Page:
Paul D. Barker Researcher, Drummer
Paul Douglas Barker, 56, a freelance archives researcher and jazz drummer, died of cancer Dec. 10 at his home in Rockville.
Mr. Barker, a native of Berea, Ky., graduated from the University of Kentucky. He served in the Army in Vietnam and was awarded a Bronze Star.
In the 1970s, he worked as a reporter for the Lexington Herald in Kentucky, before relocating with his wife to the Washington area in 1976. From 1976 to 1989, he worked as a writer and editor for the Agriculture Department.
His musical career spanned his adult life, and he played in rock-and-roll, country, pop, blues and straight-ahead jazz bands. After leaving the Agriculture Department, he devoted more time to his love of music by working as a drummer with various bands and hosting jam sessions in his home. He also worked as a freelance disc jockey and a researcher at the National Archives for various clients.
He was a member of the Fish Middleton Jazz Scholarship Fund Inc. and had played at the East Coast Jazz Festival in Rockville.
Survivors include his wife of 35 years, Peggy R. Barker of Rockville; a daughter, Alison Barker of Santa Monica, Calif.; his mother, Dora Barker of Richmond, Ky.; two brothers; and a sister.
William Patrick Reich Teacher, Refugee Specialist
William Patrick Reich, 66, who taught English as a second language and worked in refugee resettlement, died Dec. 5 of congestive heart failure at Inova Fairfax Hospital.
After moving to Falls Church in 1976, Mr. Reich spent 14 years working for organizations involved in refugee resettlement programs in the United States and abroad. As an employee of the Center for Applied Linguistics (1976-1980), the United States Conference of Catholic Bishops (1980-1986) and the International Catholic Migration Commission (1986-1990), he prepared programs and curricula, provided assistance in English language training and traveled widely throughout the Philippines and Southeast Asia.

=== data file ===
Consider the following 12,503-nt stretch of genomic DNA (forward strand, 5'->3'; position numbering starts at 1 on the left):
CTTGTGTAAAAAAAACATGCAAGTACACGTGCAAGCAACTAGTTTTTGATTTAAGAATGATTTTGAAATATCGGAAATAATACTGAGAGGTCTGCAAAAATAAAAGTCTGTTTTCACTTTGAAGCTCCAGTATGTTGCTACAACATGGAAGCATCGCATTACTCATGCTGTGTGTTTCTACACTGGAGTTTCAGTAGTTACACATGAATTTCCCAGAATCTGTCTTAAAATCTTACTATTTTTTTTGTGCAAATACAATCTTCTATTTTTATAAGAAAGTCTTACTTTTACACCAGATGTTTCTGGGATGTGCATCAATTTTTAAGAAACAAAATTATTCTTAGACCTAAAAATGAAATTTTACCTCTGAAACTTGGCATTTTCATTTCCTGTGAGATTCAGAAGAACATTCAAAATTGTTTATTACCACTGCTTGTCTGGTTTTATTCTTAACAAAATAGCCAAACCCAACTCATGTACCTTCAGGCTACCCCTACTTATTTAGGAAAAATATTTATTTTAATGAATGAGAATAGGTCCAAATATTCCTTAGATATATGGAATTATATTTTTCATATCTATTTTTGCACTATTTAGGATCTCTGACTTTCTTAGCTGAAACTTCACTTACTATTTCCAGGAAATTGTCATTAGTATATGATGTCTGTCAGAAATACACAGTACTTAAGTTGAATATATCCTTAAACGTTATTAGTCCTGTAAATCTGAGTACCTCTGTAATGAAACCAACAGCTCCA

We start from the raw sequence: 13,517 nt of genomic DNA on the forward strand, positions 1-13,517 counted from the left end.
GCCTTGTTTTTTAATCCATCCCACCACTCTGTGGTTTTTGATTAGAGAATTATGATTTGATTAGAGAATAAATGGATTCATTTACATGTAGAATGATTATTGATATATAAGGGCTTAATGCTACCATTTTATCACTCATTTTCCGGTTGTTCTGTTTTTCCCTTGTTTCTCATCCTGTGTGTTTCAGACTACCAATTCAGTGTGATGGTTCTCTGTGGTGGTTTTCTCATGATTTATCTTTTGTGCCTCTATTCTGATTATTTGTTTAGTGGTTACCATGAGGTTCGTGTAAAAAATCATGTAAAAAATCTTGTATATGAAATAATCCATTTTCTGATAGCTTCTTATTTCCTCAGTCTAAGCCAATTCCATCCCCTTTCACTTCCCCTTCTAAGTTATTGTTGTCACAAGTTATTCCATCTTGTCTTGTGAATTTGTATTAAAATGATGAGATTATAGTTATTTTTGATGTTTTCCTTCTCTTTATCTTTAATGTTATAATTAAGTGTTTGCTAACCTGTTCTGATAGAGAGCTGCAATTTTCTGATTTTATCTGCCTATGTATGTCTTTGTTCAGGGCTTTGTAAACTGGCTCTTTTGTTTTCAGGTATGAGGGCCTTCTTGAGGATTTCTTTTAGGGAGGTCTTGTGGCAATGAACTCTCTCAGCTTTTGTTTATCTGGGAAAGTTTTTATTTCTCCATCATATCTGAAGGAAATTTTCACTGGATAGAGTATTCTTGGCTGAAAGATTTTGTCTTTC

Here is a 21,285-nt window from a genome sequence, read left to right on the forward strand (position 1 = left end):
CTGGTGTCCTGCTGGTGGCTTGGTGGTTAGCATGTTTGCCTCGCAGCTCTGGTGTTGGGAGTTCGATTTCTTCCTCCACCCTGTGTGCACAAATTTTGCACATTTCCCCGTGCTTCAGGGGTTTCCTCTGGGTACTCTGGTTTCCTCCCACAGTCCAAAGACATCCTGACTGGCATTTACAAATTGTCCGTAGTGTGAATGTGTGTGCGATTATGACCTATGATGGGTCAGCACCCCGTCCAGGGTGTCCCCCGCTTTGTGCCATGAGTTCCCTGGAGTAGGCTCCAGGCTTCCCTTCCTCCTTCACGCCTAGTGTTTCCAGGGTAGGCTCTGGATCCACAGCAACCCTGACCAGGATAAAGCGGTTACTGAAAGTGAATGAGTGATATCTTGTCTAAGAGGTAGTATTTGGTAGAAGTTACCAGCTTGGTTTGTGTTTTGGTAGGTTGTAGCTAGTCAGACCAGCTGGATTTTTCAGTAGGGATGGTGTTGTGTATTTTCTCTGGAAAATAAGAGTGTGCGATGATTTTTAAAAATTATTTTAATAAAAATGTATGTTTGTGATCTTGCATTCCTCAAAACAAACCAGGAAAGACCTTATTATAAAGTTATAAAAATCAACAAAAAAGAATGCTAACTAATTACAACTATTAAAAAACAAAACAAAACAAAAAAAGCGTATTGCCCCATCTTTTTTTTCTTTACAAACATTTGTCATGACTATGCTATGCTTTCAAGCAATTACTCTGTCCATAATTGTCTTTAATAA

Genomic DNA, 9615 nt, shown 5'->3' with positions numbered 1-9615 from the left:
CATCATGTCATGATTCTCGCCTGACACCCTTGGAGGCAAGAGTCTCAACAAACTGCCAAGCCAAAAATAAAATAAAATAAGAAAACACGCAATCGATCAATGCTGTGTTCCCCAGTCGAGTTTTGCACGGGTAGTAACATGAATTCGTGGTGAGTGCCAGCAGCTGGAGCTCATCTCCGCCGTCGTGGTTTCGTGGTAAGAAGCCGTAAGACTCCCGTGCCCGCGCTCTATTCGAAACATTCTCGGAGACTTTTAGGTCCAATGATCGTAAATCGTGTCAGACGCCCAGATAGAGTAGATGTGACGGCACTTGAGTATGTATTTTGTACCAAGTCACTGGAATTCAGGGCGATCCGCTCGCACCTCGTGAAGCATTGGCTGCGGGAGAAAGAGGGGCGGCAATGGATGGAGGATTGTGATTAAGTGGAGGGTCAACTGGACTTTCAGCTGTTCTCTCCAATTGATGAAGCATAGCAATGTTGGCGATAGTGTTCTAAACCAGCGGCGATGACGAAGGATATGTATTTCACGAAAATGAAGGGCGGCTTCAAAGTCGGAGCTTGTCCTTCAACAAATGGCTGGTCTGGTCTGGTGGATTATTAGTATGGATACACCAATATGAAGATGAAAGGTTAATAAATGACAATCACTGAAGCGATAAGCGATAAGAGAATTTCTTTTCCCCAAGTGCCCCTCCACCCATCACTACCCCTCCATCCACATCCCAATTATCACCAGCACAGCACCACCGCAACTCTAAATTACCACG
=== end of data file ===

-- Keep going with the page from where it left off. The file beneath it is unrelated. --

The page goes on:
From 1990 until his retirement in 2002, Mr. Reich taught English as a second language at Northern Virginia Community College in Annandale.
He was born in Poughkeepsie, N.Y., and grew up in Trussville, Ala. Beginning at the age of 16, he spent eight years studying for the Catholic priesthood at seminaries in Alabama and Virginia. After leaving the seminary, he graduated from Catholic University.
From 1966 to 1971, he taught English at the Institute for North American Studies in Barcelona. He received a master's degree in linguistics from Georgetown University in 1973.
That year, Mr. Reich moved his family to Seoul, where he served as an education officer for the Peace Corps.
He enjoyed poetry, travel and music and played piano and guitar.
Survivors include his wife of 34 years, Kathleen Callahan Reich of Falls Church; two children, Patrick Reich and Caroline Reich, both of Falls Church; three brothers, Harry C. Reich of Birmingham, Ala., and Warren Thomas Reich and Michael Reich, both of Falls Church; two sisters, Mary Ferry of Trussville and Susan Nishimoto of San Francisco; and two grandchildren.